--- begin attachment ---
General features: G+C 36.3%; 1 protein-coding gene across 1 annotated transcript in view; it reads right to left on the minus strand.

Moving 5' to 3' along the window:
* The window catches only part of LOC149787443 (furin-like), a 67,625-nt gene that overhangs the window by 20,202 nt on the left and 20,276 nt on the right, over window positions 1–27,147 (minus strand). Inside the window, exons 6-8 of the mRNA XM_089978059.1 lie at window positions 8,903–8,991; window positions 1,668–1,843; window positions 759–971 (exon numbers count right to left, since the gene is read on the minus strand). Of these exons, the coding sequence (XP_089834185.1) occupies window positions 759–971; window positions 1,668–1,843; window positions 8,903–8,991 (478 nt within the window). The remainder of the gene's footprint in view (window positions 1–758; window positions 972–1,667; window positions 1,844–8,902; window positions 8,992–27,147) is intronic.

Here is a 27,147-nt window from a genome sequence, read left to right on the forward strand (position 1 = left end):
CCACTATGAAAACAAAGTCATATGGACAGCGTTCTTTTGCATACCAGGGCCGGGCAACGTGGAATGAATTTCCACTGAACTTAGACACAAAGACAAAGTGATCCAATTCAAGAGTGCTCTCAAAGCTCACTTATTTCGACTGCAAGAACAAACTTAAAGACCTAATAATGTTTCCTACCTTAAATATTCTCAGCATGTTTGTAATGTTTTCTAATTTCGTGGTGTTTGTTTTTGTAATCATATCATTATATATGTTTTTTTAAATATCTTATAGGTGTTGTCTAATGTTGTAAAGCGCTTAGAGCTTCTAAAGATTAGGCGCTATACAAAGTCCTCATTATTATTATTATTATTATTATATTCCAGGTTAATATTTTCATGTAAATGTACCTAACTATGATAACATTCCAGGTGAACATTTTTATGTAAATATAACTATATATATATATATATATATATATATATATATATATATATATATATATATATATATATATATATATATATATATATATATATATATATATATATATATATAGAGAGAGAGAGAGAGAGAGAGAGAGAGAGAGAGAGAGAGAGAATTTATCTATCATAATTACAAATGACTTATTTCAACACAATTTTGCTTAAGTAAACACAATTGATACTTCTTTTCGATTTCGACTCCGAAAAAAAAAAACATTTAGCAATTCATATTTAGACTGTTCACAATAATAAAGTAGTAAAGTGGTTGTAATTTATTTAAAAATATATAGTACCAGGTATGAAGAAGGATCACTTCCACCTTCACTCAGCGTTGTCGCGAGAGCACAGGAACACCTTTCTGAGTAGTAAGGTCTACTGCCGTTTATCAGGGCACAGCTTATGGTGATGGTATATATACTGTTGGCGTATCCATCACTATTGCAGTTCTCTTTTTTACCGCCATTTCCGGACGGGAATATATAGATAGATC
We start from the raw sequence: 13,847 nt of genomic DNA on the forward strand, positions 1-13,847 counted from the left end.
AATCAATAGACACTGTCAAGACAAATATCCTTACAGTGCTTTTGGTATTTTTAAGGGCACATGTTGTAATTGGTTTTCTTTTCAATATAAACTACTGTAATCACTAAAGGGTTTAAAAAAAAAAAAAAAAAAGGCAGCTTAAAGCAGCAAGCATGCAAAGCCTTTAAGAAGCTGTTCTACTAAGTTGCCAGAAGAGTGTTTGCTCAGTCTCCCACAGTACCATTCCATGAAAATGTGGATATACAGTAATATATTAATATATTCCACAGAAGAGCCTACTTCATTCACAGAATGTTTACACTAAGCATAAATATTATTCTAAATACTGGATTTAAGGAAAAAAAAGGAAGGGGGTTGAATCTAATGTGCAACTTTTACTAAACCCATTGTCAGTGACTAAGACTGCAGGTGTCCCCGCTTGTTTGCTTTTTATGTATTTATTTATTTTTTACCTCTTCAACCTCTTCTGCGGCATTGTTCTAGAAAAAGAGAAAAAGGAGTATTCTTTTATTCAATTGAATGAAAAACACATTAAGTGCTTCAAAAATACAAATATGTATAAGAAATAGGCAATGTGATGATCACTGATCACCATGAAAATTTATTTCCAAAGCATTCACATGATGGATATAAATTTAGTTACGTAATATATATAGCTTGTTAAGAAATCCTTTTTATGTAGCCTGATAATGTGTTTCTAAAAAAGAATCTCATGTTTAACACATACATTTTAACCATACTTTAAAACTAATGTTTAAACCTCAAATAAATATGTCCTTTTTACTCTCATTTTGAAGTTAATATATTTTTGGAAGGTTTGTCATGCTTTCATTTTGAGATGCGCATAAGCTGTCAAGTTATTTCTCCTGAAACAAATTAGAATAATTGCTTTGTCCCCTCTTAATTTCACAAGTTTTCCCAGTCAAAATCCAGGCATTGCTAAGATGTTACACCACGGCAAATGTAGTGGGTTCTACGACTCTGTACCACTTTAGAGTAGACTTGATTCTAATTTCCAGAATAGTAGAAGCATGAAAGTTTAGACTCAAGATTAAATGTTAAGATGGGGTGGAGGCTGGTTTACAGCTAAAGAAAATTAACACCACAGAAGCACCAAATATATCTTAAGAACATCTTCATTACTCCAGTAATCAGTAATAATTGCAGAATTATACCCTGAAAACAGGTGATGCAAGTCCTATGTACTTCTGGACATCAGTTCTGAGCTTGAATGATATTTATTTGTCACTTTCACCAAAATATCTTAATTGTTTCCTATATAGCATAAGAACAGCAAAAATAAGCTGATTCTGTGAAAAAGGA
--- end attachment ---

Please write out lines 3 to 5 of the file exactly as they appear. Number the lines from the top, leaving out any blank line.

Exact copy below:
* The window catches only part of LOC149787443 (furin-like), a 67,625-nt gene that overhangs the window by 20,202 nt on the left and 20,276 nt on the right, over window positions 1–27,147 (minus strand). Inside the window, exons 6-8 of the mRNA XM_089978059.1 lie at window positions 8,903–8,991; window positions 1,668–1,843; window positions 759–971 (exon numbers count right to left, since the gene is read on the minus strand). Of these exons, the coding sequence (XP_089834185.1) occupies window positions 759–971; window positions 1,668–1,843; window positions 8,903–8,991 (478 nt within the window). The remainder of the gene's footprint in view (window positions 1–758; window positions 972–1,667; window positions 1,844–8,902; window positions 8,992–27,147) is intronic.

Here is a 27,147-nt window from a genome sequence, read left to right on the forward strand (position 1 = left end):
CCACTATGAAAACAAAGTCATATGGACAGCGTTCTTTTGCATACCAGGGCCGGGCAACGTGGAATGAATTTCCACTGAACTTAGACACAAAGACAAAGTGATCCAATTCAAGAGTGCTCTCAAAGCTCACTTATTTCGACTGCAAGAACAAACTTAAAGACCTAATAATGTTTCCTACCTTAAATATTCTCAGCATGTTTGTAATGTTTTCTAATTTCGTGGTGTTTGTTTTTGTAATCATATCATTATATATGTTTTTTTAAATATCTTATAGGTGTTGTCTAATGTTGTAAAGCGCTTAGAGCTTCTAAAGATTAGGCGCTATACAAAGTCCTCATTATTATTATTATTATTATTATATTCCAGGTTAATATTTTCATGTAAATGTACCTAACTATGATAACATTCCAGGTGAACATTTTTATGTAAATATAACTATATATATATATATATATATATATATATATATATATATATATATATATATATATATATATATATATATATATATATATATATATATATATATATATATATAGAGAGAGAGAGAGAGAGAGAGAGAGAGAGAGAGAGAGAGAGAATTTATCTATCATAATTACAAATGACTTATTTCAACACAATTTTGCTTAAGTAAACACAATTGATACTTCTTTTCGATTTCGACTCCGAAAAAAAAAAACATTTAGCAATTCATATTTAGACTGTTCACAATAATAAAGTAGTAAAGTGGTTGTAATTTATTTAAAAATATATAGTACCAGGTATGAAGAAGGATCACTTCCACCTTCACTCAGCGTTGTCGCGAGAGCACAGGAACACCTTTCTGAGTAGTAAGGTCTACTGCCGTTTATCAGGGCACAGCTTATGGTGATGGTATATATACTGTTGGCGTATCCATCACTATTGCAGTTCTCTTTTTTACCGCCATTTCCGGACGGGAATATATAGATAGATC